This past week I was in Columbus, Ohio visiting Nationwide Kids Hospital. We were fully immersed in children’s mental health for less than 48 hours.
After any event, especially one as emotionally charged as this, I like to come home and decompress. To center myself and digest everything I learned.
But also to rest my body and brain. To give my anxiety a chance to process everything that occurred.
Colby and the kids know this about me. Whether it’s a family holiday or a 2-day event requiring airplane travel and crowds of people.
I have to decompress.
Therefore, Saturday night as Colby and I settled into bed, we decided to watch a movie.
Choosing a movie is never an easy task, so we often start with what’s trending on Netflix. It at least gives us a place to begin.
We found two movies we thought might work for the evening, watched both trailers, and then discussed which one to choose.
I, hello my fellow enneagram 5 fact seekers, had to research a few things first.
We had met Elle Fanning (Violet Markey) years ago and I already knew I enjoyed her acting, but didn’t know Justice Smith (Theodore Finch); although he looked familiar.
I looked him up, discovered other movies I knew him from, and we decided to go with this one: All the Bright Places.
In my short Google search, I did read that the movie talked about mental health issues. Having just returned from Nationwide Kid’s and discussing this very topic, the movie sounded timely.
All the Bright Places
I honestly had no idea how timely it was. Nor did I realize the movie had just released days before.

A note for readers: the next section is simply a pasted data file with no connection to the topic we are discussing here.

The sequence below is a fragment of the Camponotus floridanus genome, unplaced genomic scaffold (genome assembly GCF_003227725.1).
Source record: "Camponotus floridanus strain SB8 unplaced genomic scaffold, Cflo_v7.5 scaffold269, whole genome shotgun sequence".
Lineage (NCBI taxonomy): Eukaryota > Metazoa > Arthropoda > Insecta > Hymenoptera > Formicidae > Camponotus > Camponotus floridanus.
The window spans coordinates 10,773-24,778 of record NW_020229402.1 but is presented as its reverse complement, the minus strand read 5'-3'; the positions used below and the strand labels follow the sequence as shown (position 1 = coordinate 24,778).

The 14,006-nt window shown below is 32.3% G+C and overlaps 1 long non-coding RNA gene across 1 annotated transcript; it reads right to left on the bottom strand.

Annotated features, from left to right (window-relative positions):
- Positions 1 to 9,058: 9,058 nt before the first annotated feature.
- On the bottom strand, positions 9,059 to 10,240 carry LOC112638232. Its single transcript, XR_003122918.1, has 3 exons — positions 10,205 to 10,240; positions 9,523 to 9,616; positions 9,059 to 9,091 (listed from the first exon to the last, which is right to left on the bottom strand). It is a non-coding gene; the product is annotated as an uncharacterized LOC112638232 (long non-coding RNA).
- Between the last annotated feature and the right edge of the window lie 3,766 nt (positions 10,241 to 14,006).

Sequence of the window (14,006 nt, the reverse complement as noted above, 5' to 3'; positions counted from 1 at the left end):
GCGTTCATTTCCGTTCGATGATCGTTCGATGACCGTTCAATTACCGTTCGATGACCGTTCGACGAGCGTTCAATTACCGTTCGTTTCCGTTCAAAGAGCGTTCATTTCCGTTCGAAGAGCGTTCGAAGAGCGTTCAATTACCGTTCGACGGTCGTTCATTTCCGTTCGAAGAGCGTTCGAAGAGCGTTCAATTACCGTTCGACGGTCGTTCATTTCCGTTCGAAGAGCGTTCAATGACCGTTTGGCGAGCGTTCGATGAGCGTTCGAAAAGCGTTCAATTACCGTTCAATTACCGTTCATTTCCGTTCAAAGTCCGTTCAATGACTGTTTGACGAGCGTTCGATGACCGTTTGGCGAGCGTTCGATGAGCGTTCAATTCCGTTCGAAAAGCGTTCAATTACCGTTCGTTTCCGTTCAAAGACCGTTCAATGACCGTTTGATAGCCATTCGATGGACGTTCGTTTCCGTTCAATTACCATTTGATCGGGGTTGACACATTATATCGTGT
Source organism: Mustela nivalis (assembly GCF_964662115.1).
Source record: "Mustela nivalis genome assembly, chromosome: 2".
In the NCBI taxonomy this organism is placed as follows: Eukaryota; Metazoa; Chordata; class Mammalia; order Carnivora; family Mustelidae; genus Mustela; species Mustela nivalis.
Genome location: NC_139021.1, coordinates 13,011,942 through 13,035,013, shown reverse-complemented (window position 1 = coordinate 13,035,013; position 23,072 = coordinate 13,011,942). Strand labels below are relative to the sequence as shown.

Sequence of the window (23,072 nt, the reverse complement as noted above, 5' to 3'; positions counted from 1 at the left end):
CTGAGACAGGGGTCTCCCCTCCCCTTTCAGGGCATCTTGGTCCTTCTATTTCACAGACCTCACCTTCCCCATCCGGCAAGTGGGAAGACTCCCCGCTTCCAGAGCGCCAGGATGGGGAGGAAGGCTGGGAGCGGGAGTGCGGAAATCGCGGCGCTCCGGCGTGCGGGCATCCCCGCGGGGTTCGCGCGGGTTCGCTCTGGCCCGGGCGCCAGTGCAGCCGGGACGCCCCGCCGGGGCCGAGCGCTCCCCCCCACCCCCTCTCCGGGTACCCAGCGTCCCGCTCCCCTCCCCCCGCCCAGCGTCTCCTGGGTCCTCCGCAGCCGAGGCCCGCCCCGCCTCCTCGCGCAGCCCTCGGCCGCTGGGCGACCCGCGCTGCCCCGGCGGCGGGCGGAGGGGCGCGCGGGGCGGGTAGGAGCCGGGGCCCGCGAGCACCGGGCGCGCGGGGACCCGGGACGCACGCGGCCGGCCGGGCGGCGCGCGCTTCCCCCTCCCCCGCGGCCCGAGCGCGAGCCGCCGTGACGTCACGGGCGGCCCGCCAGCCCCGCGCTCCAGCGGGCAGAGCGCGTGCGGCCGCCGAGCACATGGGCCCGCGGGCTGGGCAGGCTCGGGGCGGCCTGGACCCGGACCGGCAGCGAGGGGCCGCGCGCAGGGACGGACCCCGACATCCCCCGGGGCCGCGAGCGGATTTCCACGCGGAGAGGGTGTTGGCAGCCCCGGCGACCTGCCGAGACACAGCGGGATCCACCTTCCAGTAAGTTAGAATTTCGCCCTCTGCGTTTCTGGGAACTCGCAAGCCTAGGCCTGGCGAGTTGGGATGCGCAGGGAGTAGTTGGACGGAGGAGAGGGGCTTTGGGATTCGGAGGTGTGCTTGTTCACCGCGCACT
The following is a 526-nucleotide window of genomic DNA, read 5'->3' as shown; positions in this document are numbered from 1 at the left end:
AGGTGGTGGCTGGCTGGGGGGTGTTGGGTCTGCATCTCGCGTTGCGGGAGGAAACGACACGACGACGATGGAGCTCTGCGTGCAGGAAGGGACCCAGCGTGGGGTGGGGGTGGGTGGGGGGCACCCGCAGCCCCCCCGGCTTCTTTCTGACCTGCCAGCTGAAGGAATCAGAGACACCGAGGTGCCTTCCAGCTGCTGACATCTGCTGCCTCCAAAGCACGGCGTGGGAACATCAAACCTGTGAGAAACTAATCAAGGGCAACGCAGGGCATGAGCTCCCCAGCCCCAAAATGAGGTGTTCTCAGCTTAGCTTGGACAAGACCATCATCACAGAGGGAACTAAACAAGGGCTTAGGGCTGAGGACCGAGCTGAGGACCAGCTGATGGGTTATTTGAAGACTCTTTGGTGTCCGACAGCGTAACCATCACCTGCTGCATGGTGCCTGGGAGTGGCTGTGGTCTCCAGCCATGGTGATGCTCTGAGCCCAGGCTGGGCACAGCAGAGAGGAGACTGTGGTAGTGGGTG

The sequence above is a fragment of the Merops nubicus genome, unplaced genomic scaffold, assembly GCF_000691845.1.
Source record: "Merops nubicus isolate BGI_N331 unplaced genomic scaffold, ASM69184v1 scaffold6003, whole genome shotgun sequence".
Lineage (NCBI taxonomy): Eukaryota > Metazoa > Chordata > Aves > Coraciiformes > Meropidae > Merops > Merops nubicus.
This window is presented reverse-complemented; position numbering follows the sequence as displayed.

As I watched, I was not only captivated by the story, but completely tuned into the ways they were bringing mental illness into the conversation.
For example, after watching just one time, I caught mention of the following mental health topics:
- Childhood trauma
- Emotional abuse
- Physical abuse
- Eating Disorders
Most of which, as you can see from the links above, I’ve previously touched on in some form.
Why? Because I have personally experienced them or someone close to me has.
And honestly, there are possibly more I may have missed in just the first showing.
This movie should come with a *trigger warning.*
Watching with Colby, I kept turning to him and explaining what I had learned during the event about mental health. I wanted to share the knowledge I had gained and to help him better understand the movie as I was seeing it.
You see, Colby’s “lucky.” He doesn’t have anxiety or depression like I do. In fact, that makes me lucky.
I have someone by my side who listens to my concerns, supports me for better or worse, and helps me through the sink holes and grand canyons.
He is my rock. And I firmly believe we all need a rock.
Sometimes though, as we see with Finch in the movie, even a rock isn’t enough. *no spoilers here*
If nothing else, we can all choose to be kind to people around us. We have no idea where they’ve come from, what they’re going through, or where they’re headed.
Life is hard enough. Let’s just try to get through this thing… together.
Mental Health Talk
In the coming days, weeks, months, I hope to share more about mental health because I believe it’s a topic worth talking about. If I can open up a conversation for one person, help one person, then it’s worth it.
Whether you’re facing one of the issues mentioned above, one I’ve already talked about, or something I’m still discovering, I simply want to give you a safe space to tell someone.
Together we can start a conversation and bring others along.
Netflix has even set up a microsite to help kick start the conversation. Additionally, they have a host of resources available if you or someone you know are in crisis or are looking for information.
Find these resources and organizations at allthebrightplacesfilm.info